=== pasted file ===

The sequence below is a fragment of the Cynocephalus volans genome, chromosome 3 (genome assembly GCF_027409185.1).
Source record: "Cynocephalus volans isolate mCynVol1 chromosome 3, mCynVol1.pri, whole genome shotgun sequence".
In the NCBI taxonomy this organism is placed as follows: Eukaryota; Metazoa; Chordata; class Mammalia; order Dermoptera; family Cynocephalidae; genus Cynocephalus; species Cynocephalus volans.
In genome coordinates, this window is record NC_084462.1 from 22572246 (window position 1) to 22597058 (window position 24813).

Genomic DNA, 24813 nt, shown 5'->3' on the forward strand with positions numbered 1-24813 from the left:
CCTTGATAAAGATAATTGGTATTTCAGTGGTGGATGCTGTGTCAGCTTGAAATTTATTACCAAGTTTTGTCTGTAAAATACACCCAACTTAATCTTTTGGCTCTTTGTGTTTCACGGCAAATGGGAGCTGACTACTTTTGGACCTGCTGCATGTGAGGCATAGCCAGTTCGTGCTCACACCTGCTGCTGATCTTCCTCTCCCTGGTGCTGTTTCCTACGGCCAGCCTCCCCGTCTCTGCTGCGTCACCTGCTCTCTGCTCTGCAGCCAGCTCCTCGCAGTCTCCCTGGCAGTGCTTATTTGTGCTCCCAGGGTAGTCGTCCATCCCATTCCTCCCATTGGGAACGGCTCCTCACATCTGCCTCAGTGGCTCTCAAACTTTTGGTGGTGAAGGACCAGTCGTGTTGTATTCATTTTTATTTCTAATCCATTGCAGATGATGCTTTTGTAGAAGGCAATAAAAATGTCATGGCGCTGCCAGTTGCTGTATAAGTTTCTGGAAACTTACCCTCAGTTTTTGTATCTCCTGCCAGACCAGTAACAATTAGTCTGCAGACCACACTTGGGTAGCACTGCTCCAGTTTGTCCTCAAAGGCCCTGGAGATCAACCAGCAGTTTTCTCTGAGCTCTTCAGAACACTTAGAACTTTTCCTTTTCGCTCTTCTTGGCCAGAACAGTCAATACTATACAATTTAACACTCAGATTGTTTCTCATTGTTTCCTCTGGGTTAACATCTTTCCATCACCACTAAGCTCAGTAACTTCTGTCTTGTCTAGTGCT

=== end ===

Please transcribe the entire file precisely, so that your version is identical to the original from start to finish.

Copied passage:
The sequence below is a fragment of the Cynocephalus volans genome, chromosome 3 (genome assembly GCF_027409185.1).
Source record: "Cynocephalus volans isolate mCynVol1 chromosome 3, mCynVol1.pri, whole genome shotgun sequence".
In the NCBI taxonomy this organism is placed as follows: Eukaryota; Metazoa; Chordata; class Mammalia; order Dermoptera; family Cynocephalidae; genus Cynocephalus; species Cynocephalus volans.
In genome coordinates, this window is record NC_084462.1 from 22572246 (window position 1) to 22597058 (window position 24813).

Genomic DNA, 24813 nt, shown 5'->3' on the forward strand with positions numbered 1-24813 from the left:
CCTTGATAAAGATAATTGGTATTTCAGTGGTGGATGCTGTGTCAGCTTGAAATTTATTACCAAGTTTTGTCTGTAAAATACACCCAACTTAATCTTTTGGCTCTTTGTGTTTCACGGCAAATGGGAGCTGACTACTTTTGGACCTGCTGCATGTGAGGCATAGCCAGTTCGTGCTCACACCTGCTGCTGATCTTCCTCTCCCTGGTGCTGTTTCCTACGGCCAGCCTCCCCGTCTCTGCTGCGTCACCTGCTCTCTGCTCTGCAGCCAGCTCCTCGCAGTCTCCCTGGCAGTGCTTATTTGTGCTCCCAGGGTAGTCGTCCATCCCATTCCTCCCATTGGGAACGGCTCCTCACATCTGCCTCAGTGGCTCTCAAACTTTTGGTGGTGAAGGACCAGTCGTGTTGTATTCATTTTTATTTCTAATCCATTGCAGATGATGCTTTTGTAGAAGGCAATAAAAATGTCATGGCGCTGCCAGTTGCTGTATAAGTTTCTGGAAACTTACCCTCAGTTTTTGTATCTCCTGCCAGACCAGTAACAATTAGTCTGCAGACCACACTTGGGTAGCACTGCTCCAGTTTGTCCTCAAAGGCCCTGGAGATCAACCAGCAGTTTTCTCTGAGCTCTTCAGAACACTTAGAACTTTTCCTTTTCGCTCTTCTTGGCCAGAACAGTCAATACTATACAATTTAACACTCAGATTGTTTCTCATTGTTTCCTCTGGGTTAACATCTTTCCATCACCACTAAGCTCAGTAACTTCTGTCTTGTCTAGTGCT